Washington State

Office of the Attorney General

Attorney General

Bob Ferguson

FOR IMMEDIATE RELEASE: 
Aug 1 2017

Brief: Piece-rate workers should be paid for required non-picking work

OLYMPIA — Attorney General Bob Ferguson filed a “friend of the court” brief arguing that agricultural workers who are paid on a “piece-rate” basis by what they pick are also entitled to compensation for time they spend on other aspects of their jobs.

In the amicus brief, filed yesterday in a case before the Washington State Supreme Court, Ferguson argues that piece-rate workers deserve compensation for work-related activities other than picking. Those activities include traveling between orchards, attending meetings and trainings, or transporting or storing equipment.

“Farmworkers do backbreaking work, and they deserve to be compensated for all of the time they spend working,” Ferguson said.

The case, Carranza and Martinez v. Dovex Fruit Company, centers around Dovex’s practice of “workweek averaging.”

Dovex uses a software program that divides an employee’s weekly piece-rate wages by the total number of hours they worked, and compares that average hourly wage to the state’s minimum wage. If the “workweek average” wage is below the state’s hourly minimum wage, Dovex augments that worker’s wages to bring their average up to minimum wage. Alternatively, workers whose averaged piece-rate pay exceeds the minimum wage receive no additional pay.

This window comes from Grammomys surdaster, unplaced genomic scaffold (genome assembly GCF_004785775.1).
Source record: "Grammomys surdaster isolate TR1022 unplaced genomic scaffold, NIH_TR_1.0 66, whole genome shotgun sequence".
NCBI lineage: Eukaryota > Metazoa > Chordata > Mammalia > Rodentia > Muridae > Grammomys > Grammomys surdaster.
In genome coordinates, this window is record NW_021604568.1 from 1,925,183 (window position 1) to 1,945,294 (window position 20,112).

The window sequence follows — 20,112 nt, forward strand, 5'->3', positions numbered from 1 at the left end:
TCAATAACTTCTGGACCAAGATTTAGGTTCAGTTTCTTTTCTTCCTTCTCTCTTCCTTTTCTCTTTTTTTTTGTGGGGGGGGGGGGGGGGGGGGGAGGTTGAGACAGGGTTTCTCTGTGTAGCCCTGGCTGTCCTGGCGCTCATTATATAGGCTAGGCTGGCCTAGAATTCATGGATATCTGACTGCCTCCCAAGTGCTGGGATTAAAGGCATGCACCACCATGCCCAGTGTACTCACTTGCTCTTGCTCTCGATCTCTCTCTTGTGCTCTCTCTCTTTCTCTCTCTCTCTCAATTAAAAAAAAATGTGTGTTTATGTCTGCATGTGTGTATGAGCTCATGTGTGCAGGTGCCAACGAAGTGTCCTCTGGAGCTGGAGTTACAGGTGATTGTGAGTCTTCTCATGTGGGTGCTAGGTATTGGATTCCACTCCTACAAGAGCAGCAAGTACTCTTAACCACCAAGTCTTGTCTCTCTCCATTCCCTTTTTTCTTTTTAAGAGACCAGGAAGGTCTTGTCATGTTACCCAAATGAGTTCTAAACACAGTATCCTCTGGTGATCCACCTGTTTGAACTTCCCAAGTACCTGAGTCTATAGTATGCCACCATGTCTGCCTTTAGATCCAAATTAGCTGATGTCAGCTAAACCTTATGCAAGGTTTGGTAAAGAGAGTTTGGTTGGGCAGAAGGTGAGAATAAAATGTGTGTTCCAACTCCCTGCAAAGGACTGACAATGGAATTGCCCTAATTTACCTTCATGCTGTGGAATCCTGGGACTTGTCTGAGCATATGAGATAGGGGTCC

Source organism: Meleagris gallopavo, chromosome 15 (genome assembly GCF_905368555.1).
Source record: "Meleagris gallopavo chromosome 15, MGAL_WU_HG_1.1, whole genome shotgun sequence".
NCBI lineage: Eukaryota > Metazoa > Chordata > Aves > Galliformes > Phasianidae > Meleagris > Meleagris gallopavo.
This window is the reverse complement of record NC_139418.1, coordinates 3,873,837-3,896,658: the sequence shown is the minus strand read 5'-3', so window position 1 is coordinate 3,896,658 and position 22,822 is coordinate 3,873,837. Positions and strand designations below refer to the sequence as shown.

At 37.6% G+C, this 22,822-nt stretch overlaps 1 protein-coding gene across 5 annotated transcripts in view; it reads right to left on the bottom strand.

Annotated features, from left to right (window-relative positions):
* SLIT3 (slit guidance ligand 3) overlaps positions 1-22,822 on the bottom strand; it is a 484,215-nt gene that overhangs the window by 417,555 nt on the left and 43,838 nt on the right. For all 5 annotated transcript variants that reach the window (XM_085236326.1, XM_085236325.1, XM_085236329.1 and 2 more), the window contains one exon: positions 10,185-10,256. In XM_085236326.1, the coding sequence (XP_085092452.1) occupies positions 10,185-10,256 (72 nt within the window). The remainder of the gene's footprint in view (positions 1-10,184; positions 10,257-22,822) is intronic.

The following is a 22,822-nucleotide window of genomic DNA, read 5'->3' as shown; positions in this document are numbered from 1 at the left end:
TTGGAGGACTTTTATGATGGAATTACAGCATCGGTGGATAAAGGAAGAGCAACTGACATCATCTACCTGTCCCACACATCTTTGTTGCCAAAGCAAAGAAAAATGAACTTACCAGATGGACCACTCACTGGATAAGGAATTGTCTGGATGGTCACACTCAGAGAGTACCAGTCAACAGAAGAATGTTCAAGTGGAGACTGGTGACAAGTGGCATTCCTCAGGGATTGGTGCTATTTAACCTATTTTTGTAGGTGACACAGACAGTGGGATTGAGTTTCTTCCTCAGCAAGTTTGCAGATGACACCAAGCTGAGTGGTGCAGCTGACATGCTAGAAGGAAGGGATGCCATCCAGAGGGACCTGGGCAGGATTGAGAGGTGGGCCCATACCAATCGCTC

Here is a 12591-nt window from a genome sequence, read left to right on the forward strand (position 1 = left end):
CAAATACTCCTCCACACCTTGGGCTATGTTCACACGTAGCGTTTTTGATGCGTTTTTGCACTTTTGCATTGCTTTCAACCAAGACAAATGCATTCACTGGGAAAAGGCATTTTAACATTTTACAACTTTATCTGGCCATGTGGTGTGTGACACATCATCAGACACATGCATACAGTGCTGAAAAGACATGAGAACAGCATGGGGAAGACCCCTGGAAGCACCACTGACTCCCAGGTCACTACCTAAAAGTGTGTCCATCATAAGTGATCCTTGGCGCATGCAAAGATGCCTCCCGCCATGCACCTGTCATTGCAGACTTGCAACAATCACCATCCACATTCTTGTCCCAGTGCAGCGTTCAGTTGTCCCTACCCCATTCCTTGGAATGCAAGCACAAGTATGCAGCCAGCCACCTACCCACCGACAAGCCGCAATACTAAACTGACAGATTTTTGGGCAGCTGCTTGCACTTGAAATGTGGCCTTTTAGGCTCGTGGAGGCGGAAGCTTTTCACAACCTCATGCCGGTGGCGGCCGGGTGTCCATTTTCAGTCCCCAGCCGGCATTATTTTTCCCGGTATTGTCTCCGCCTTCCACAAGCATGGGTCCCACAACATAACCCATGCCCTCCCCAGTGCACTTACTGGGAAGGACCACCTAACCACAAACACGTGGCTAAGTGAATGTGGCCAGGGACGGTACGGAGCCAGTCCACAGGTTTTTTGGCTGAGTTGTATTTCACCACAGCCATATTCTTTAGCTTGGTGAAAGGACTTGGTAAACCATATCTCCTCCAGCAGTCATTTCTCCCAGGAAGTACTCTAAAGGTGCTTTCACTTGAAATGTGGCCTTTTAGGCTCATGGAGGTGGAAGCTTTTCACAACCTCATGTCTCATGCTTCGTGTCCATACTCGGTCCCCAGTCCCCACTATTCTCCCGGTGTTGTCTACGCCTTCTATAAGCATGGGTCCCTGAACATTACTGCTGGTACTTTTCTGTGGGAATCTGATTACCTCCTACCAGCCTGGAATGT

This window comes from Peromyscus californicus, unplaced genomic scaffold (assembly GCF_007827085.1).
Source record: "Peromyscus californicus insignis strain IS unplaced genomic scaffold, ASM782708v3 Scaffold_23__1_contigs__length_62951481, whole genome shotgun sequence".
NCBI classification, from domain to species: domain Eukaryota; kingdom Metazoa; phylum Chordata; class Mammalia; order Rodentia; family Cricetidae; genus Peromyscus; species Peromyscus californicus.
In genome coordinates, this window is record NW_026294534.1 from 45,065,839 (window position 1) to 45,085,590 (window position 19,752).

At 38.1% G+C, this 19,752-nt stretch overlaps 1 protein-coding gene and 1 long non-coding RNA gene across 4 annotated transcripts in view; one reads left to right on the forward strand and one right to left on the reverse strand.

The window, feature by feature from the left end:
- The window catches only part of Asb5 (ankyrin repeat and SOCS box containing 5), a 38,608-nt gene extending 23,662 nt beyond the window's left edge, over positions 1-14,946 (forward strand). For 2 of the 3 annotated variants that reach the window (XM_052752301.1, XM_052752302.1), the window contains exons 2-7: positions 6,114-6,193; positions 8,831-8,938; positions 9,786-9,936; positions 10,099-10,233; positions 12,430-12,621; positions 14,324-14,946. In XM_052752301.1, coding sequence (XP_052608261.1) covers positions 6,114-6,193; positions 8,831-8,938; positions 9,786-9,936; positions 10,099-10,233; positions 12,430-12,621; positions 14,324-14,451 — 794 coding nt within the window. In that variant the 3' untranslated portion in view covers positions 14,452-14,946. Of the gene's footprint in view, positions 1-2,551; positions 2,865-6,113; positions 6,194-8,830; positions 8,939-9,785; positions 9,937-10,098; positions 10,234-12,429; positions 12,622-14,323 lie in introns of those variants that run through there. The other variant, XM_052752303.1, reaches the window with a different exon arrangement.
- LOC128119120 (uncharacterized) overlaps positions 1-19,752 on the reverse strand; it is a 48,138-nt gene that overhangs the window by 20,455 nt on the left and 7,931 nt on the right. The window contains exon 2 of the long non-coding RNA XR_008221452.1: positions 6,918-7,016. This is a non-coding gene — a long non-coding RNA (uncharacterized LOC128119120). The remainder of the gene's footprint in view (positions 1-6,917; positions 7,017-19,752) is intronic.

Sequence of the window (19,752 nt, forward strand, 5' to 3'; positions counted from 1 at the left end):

In the brief, Ferguson argues that the state’s minimum wage law is intended to require separate compensation for each hour of work by agricultural workers. In addition to their piece-rate pay, agricultural workers should also be compensated separately for each hour of non-picking work, Ferguson contends.

As of 2015, there were nearly 100,000 agricultural workers in Washington state working on about 7.3 million acres statewide. Many of those workers are paid on a piece-rate basis.

Assistant Attorney General Julian Beattie authored the brief for the Attorney General’s Office.

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The Office of the Attorney General is the chief legal office for the state of Washington with attorneys and staff in 27 divisions across the state providing legal services to roughly 200 state agencies, boards and commissions. Visit www.atg.wa.gov to learn more.

Contacts:

Brionna Aho, Interim Communications Director, (360) 753-2727; brionna.aho@atg.wa.gov